When Lucy gets back through the wardrobe into the professor’s house, it turns out she has only been gone for a minute; when she thinks it was hours! She thinks she has time to go in again and does, but this time Edmund follows her. His timing is terrible – the evil Snow Queen arrives and talks to him. She gives him magical Turkish delight and hot chocolate. The are so lovely they just make him want more no matter what. He’s addicted! He wants more so badly, he’ll do anything the snow queen wants. She keeps asking questions. He tells her about his family.

She promises him more of the magical treats if he brings his siblings to her. He agrees. It isn’t him who brings them to Narnia, its actually, if you can believe it, some sort of weird paranormal activity (Narnia is not a normal place and you get there in weird ways). They all find themselves in Narnia.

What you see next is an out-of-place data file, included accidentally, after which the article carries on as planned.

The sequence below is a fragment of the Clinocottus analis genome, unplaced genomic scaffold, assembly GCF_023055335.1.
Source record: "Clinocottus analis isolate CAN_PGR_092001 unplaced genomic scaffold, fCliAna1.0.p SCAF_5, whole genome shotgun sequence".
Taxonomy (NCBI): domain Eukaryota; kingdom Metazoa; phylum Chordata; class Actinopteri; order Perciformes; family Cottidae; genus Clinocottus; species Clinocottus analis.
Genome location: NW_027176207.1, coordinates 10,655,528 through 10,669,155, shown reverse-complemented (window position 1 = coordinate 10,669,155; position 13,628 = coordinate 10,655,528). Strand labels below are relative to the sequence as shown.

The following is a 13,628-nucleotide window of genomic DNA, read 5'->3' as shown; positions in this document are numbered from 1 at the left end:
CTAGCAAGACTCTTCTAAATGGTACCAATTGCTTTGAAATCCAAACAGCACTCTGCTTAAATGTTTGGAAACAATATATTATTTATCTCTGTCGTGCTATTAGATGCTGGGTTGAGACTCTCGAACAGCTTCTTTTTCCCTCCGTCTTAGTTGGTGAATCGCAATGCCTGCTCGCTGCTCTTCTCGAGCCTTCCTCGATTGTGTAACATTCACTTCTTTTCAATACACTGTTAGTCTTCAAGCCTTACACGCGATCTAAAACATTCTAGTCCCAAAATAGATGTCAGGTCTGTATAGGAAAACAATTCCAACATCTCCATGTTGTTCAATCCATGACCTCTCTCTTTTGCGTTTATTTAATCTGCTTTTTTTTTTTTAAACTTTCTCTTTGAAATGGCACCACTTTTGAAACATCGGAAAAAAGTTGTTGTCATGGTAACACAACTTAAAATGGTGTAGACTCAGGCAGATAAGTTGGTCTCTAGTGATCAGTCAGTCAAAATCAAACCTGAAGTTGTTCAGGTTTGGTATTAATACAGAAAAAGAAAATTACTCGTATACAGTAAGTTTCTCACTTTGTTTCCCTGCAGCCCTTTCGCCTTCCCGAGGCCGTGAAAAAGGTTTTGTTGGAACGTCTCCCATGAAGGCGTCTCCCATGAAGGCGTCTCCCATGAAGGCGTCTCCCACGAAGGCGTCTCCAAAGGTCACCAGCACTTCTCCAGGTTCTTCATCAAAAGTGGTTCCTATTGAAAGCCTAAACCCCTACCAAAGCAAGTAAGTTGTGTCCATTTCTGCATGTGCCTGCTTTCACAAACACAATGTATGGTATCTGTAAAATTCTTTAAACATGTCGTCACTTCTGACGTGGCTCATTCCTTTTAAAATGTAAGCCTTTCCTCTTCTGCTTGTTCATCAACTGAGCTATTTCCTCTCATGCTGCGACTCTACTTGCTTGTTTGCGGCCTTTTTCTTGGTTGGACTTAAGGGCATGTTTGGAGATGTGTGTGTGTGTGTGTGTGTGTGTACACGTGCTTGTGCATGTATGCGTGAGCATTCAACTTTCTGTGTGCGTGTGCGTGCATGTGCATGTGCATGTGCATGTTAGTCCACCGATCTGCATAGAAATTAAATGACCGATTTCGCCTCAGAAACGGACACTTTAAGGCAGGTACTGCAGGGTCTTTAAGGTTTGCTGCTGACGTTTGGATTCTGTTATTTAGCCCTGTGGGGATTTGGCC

Almost as soon as they arrive, they meet a talking beaver who tells them to come to his house. When they get to the talking beaver’s, they talk about going to find Aslan the Lion at a place where there’s a stone table. I think Aslan is mean to be kind of like a god.

Edmund, being addicted to those treats, slips off to tell the Snow Queen where the others are and that they are going to the stone table. This time he doesn’t get more Turkish Delight; instead he gets bread and finds himself a prisoner. The Snow Queen sends some wolves to the beaver’s house. Luckily, they have already left and are on their way to the stone table. On the way, they meet Father Christmas who gives them all presents! Peter gets a sword, Susan gets a bow and quiver and Lucy is given a dagger and healing potion. This bit of the book makes you smile.